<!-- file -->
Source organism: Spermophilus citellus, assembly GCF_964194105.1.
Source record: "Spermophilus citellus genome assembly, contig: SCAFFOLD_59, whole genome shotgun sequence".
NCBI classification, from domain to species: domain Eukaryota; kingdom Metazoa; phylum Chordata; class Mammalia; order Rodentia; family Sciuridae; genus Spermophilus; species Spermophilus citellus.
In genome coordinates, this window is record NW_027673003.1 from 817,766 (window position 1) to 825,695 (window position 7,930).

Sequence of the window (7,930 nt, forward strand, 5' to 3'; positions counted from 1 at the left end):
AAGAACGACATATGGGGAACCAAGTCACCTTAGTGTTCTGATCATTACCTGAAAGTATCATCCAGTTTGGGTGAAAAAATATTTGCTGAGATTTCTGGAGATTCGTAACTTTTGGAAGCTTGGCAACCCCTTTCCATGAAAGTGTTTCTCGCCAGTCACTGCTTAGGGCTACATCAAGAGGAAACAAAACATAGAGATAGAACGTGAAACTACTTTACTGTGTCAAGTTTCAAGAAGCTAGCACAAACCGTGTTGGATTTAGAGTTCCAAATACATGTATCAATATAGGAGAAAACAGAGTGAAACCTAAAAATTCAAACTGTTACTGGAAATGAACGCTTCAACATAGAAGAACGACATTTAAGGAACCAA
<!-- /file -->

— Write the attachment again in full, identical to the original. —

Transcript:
Source organism: Spermophilus citellus, assembly GCF_964194105.1.
Source record: "Spermophilus citellus genome assembly, contig: SCAFFOLD_59, whole genome shotgun sequence".
NCBI classification, from domain to species: domain Eukaryota; kingdom Metazoa; phylum Chordata; class Mammalia; order Rodentia; family Sciuridae; genus Spermophilus; species Spermophilus citellus.
In genome coordinates, this window is record NW_027673003.1 from 817,766 (window position 1) to 825,695 (window position 7,930).

Sequence of the window (7,930 nt, forward strand, 5' to 3'; positions counted from 1 at the left end):
AAGAACGACATATGGGGAACCAAGTCACCTTAGTGTTCTGATCATTACCTGAAAGTATCATCCAGTTTGGGTGAAAAAATATTTGCTGAGATTTCTGGAGATTCGTAACTTTTGGAAGCTTGGCAACCCCTTTCCATGAAAGTGTTTCTCGCCAGTCACTGCTTAGGGCTACATCAAGAGGAAACAAAACATAGAGATAGAACGTGAAACTACTTTACTGTGTCAAGTTTCAAGAAGCTAGCACAAACCGTGTTGGATTTAGAGTTCCAAATACATGTATCAATATAGGAGAAAACAGAGTGAAACCTAAAAATTCAAACTGTTACTGGAAATGAACGCTTCAACATAGAAGAACGACATTTAAGGAACCAA